An Overview of Federal Securities Laws Enforcers in the United States
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The enforcement of federal securities laws in the United States is the responsibility of several federal government agencies and industry regulators. The main regulators include the Securities and Exchange Commission (SEC), the Financial Industry Regulatory Authority (FINRA), the Commodities Futures Trading Commission (CFTC), and the Department of Justice (DOJ). Highlighted below are the intricacies of their procedures and practices.
Securities and Exchange Commission (SEC)
Headquartered in Washington, DC, the SEC employs 3,500 staff dispersed across 11 regional offices. There are five SEC commissioners appointed by the President of the United States.
The SEC is responsible for enforcing the two main securities laws in the United States: the Securities Act of 1933 and the Securities Exchange Act of 1934. It is organized into six principal divisions, each tasked with leading different enforcement and compliance efforts.
- Corporate Finance: One of the busiest divisions, The Division of Corporate Finance reviews securities filings that public companies file with the SEC. Such public disclosure documents may include annual reports on Form 10-K, quarterly reports on Form 10-Q, registration statements, and proxy materials.
- Enforcement: Another busy division, the Division of Enforcement is responsible for enforcing federal securities laws.
- Investment Management: This division provides oversight of investment advisers, mutual funds, mutual fund managers, and market analysts.
- Examinations: This division promotes compliance with securities laws among market participants.
- Trading and Markets: This division maintains fair and orderly markets by monitoring stock exchanges, securities firms, FINRA, and other regulatory organizations.
- Economic and Risk Analysis: This division supports the SEC in overseeing rulemaking, risk assessments, and data analysis.
The SEC’s Division of Enforcement conducts investigations into potential violations of securities laws. A variety of factors may trigger investigations. These factors include media reports, complaints to the SEC, private lawsuits, and irregularities company auditors or the SEC detect.
Six Specialized Units to Enforce Securities Laws
The SEC also has specialized units for enforcement. They are:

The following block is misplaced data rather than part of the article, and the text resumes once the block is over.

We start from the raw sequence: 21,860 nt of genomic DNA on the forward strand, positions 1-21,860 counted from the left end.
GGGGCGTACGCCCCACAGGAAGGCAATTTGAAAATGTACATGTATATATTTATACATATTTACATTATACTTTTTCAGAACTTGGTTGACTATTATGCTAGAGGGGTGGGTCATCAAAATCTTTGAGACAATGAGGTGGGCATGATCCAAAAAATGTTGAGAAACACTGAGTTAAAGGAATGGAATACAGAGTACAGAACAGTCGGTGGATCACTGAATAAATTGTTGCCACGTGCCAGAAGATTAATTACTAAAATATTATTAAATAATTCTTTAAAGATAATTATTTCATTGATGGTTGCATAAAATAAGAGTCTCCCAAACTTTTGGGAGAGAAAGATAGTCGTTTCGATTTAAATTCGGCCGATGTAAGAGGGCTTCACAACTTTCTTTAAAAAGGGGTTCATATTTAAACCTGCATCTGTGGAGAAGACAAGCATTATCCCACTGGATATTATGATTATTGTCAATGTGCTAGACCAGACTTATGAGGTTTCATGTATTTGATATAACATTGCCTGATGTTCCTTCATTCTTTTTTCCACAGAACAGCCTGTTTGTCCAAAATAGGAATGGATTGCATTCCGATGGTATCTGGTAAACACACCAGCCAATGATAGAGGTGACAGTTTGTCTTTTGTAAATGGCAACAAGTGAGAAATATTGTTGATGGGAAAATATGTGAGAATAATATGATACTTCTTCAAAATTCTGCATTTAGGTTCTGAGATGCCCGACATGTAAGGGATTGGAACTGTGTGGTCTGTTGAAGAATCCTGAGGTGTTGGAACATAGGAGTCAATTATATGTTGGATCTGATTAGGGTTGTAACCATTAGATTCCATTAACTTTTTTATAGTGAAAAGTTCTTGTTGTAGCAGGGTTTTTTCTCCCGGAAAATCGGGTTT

- Asset management
- Market abuse
- Complex financial instruments
- Municipal securities and public pensions
- Foreign Corrupt Practices Act (FCPA)
- Cyber Unit
If the SEC’s Division of Enforcement finds suspicious circumstances after an initial investigation, it can proceed with a formal securities laws enforcement action. If the SEC files a civil complaint, enforcement action can be brought in a federal district court. Alternatively, the SEC can bring an enforcement action in an administrative proceeding. In this scenario, an SEC administrative law judge (ALJ) will preside over an administrative proceeding.
Financial Industry Regulatory Authority (FINRA)
FINRA is an organization that applies the securities laws to regulation of brokerage firms and exchange markets. Congress authorized it to monitor securities trading platforms and securities industry participants. Congress created it in 2007 as the successor organization to the National Association of Securities Dealers, Inc. (NASD).
FINRA’s Enforcement Department investigates potential violations of federal securities laws by broker-dealers or other associated persons. If the department determines there is a need for further action, it can reach a settlement with the violating broker-dealer or firm. Alternatively, FINRA’s Enforcement Department can file a complaint with the Office of Hearing Officers (OHO).
Commodities Futures Trading Commission (CFTC)
The Commodities Futures Trading Commission (CFTC) is tasked with oversight of U.S. derivatives markets. It regulates commodity futures and options markets under the federal securities laws. Congress created it in 1974 to enforce the Commodity Exchange Act.
Although the CFTC regulates some instruments that fall within the definition of a security, most of the instruments the CFTC regulates are not considered securities. For example, U.S. federal securities laws exclude swap agreements from the definition of a “security.” Therefore, the CFTC regulates non-security-based swaps. Meanwhile, the SEC regulates security-based swaps.
The CFTC is composed of five commissioners whom the President of the United States appoints. The commissioners serve staggered five-year terms. The CFTC has four main divisions:
- Clearing and Risk
- Market Oversight
- Market Participants Division
Similar to other U.S. federal securities laws regulatory bodies, the CFTC’s Division of Enforcement can investigate and prosecute individuals and entities for legal violations.
Department of Justice (DOJ): No Criminal Prosecutions Under Securities Laws
Although not a securities regulator, the Department of Justice has broad powers and can become involved in cases involving securities laws. The DOJ often conducts investigations into potential securities law violations concurrently with the SEC. The DOJ also routinely collaborates with the SEC on investigations. However, unlike the SEC, the DOJ does not have the authority to bring criminal actions against securities laws violators.